Thursday, September 30, 2010
Friday, September 24, 2010
Wednesday, September 22, 2010
I also recently shot a story for Birmingham Magazine called Best of Birmingham for which I made several portraits of the winners of different categories. My favorite of which was photographing Frank Stitt at Highlands Bar and Grill for three different wins: Frank for Best Chef and Best Local Food Advocate as well as Highlands Bar and Grill for Best Service (for which I also photographed a server, Goran, who has been there since Highland's opened their doors).
The main photo I wanted to get was a classic portrait of Frank shot on large format with simple, natural light. We chatted a bit about what we both wanted out of the shot and I was pleased to know he wanted his kitchen staff in the photo with him for his "Best Chef" shot. I went with the same natural light setup I'd thought about for the solo shot and applied it to the whole group with the goal of creating a photo I could visualize hanging in the restaurant's kitchen at the turn of the century. An image with a certain amount of pride and dignity to it. (I don't know that I could have pin pointed it like that in the moment, but thats the emotion that came with the idea of the group shot and the chef wanting to give credit to his team.)
Enough rambling. I ended up shooting the main shot with a Crown Graphic (127mm) on Fuji FP100C45, recovering the negative, and scanning that. It turned out super gritty and made my day.
While waiting on the kitchen crew to get ready we chatted a bit in the dining area during which time I shot much more casual frames of just Frank which, to my surprise, ended up running as the cover. Below is the cover as it ran for the September issue.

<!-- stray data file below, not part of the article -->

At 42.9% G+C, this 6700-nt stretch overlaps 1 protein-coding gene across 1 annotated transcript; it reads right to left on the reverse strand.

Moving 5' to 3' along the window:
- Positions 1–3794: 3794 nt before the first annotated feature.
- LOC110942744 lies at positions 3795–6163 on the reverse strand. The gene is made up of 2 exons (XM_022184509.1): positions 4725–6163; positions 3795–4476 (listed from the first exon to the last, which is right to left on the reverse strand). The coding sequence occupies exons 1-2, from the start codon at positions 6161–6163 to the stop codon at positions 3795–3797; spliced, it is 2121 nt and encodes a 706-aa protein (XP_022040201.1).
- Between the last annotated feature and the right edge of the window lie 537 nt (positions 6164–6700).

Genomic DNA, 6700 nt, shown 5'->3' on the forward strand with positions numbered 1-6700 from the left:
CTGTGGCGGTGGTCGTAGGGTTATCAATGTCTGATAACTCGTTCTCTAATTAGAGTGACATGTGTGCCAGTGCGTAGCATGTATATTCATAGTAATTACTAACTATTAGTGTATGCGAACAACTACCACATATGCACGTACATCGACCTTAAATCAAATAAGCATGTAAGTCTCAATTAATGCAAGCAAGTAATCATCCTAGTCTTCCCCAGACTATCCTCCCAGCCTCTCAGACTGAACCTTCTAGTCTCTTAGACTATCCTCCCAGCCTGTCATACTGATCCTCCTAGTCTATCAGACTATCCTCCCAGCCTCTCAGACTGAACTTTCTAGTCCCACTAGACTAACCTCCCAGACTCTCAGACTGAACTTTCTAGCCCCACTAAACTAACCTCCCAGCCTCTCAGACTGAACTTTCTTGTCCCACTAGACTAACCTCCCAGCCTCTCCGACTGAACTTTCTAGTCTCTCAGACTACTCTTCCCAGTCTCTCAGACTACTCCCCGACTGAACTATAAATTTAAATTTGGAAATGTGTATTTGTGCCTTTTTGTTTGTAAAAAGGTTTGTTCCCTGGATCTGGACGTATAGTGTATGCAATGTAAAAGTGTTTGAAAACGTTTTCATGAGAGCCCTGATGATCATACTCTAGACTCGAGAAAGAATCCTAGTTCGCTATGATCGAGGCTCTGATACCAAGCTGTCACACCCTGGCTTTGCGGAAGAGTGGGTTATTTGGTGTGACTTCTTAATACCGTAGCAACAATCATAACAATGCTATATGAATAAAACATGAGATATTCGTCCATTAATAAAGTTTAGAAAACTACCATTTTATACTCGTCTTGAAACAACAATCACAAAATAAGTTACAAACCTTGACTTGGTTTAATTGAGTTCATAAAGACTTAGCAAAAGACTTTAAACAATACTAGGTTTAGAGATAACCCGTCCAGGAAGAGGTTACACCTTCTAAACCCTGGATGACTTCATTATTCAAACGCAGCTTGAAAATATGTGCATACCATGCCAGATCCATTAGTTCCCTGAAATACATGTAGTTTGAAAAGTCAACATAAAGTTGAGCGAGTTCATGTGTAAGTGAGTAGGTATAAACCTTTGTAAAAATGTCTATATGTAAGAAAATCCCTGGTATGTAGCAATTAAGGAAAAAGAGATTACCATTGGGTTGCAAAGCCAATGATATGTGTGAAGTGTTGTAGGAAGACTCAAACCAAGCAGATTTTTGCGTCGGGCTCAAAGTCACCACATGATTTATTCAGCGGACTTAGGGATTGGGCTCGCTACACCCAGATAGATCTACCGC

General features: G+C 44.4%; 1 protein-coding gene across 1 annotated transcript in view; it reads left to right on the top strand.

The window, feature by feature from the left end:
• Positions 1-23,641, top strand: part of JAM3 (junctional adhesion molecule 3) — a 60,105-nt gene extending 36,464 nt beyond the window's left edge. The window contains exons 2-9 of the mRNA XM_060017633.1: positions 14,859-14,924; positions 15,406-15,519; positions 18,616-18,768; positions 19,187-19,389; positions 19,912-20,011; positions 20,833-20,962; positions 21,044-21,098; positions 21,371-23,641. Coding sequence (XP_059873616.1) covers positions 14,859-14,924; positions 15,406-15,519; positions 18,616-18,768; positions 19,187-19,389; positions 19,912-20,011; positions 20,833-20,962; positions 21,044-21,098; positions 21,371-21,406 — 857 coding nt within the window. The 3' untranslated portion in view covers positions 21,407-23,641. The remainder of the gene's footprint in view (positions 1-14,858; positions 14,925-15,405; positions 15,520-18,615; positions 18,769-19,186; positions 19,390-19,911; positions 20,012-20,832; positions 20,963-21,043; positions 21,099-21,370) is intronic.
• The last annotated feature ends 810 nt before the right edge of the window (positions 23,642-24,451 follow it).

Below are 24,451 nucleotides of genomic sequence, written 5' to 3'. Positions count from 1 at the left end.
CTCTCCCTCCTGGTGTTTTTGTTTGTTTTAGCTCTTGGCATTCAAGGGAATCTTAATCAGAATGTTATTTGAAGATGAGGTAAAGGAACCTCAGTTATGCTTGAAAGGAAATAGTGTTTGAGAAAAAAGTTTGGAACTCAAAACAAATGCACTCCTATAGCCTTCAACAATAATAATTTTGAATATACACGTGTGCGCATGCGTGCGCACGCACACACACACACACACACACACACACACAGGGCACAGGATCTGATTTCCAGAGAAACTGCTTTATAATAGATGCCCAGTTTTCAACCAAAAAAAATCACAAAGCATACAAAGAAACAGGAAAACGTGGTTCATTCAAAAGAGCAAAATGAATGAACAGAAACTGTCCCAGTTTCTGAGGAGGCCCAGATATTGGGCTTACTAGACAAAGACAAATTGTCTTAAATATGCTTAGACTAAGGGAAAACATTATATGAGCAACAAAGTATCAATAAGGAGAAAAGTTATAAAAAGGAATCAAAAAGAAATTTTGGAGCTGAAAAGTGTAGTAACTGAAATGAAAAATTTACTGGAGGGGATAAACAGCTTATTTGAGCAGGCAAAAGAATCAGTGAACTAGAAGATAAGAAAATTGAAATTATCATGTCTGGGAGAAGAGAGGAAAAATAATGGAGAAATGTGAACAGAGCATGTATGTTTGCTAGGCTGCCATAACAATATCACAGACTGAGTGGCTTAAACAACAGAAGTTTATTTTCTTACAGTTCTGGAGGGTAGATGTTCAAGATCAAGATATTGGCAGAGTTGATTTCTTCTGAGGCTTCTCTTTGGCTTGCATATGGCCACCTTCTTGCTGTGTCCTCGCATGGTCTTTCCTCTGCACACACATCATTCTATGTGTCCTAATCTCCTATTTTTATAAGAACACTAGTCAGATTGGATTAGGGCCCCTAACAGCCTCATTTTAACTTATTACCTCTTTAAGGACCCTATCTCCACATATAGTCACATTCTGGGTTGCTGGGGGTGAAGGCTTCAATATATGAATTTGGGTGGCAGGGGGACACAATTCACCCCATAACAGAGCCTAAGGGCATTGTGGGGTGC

Tuesday, September 21, 2010
I've had some excitement building for a while now about some new work that's been officially released and also for the new site that is on the way for my work.
I've been slammed with preparing images for different shoots and getting portfolios together for the new site which has limited my time for blogging but the plan is to step it up again once carynorton.com is officially unveiled.
For now I'll mention a project I worked on earlier this year that I'm really proud of. I partnered with Slaughter Group to create a new library of images for the longstanding local manufacturing bulwark M+B Hangers. I've never really thought about how hangers are made but I had my mind blown like a tiny child being in their manufacturing plants. It was like living the show How It's Made right in front me.
The first goal was to explore their Leeds, Alabama manufacturing plant—the last metal hanger factory in the United States—and get a sense of their lovely employees as well as document the process by which their various hangers are created.
Step two was to do the same process at their factory in Piedras Negras, Mexico and stop by their distribution warehouse in Eagle Pass, Texas.
Everything was photographed in a very simple way. Most shots are available light shot on a Mamiya 6x7, Canon 1V / 5D, or Leica. I had support in Alabama from Caleb who made it possible to manage all the gear, reflectors, and the occasional low-key light setup (total Strobist style..580EXII on manual shot through a medium shoot-through umbrella).
The process was legitimately fascinating to my science-and-nerdery-driven brain and I couldn't be prouder of the images we created.
Their are viewable currently on the M+B HANGERS website and there was some talk of a physical book down the road, but that's far from confirmed (though I'd LOVE to see these in print instead of just on the web).
Above is Phillip, an energetic and warm employee at the Leeds plant. Below I'm going to put together some of my favorite shots from both locations. We also put together a special advertising series for M+B, but I'll wait to talk about that for another post.
There are so many more I love that really fill in the story. Check out the site to see more.
Monday, September 20, 2010
Check out the revised shop at Chane.com! We set out to clean the place up and keep it modern and smooth. Let me know what you think.
Thank-you to Andrew Le for being my badass programmer dude. He is the best!!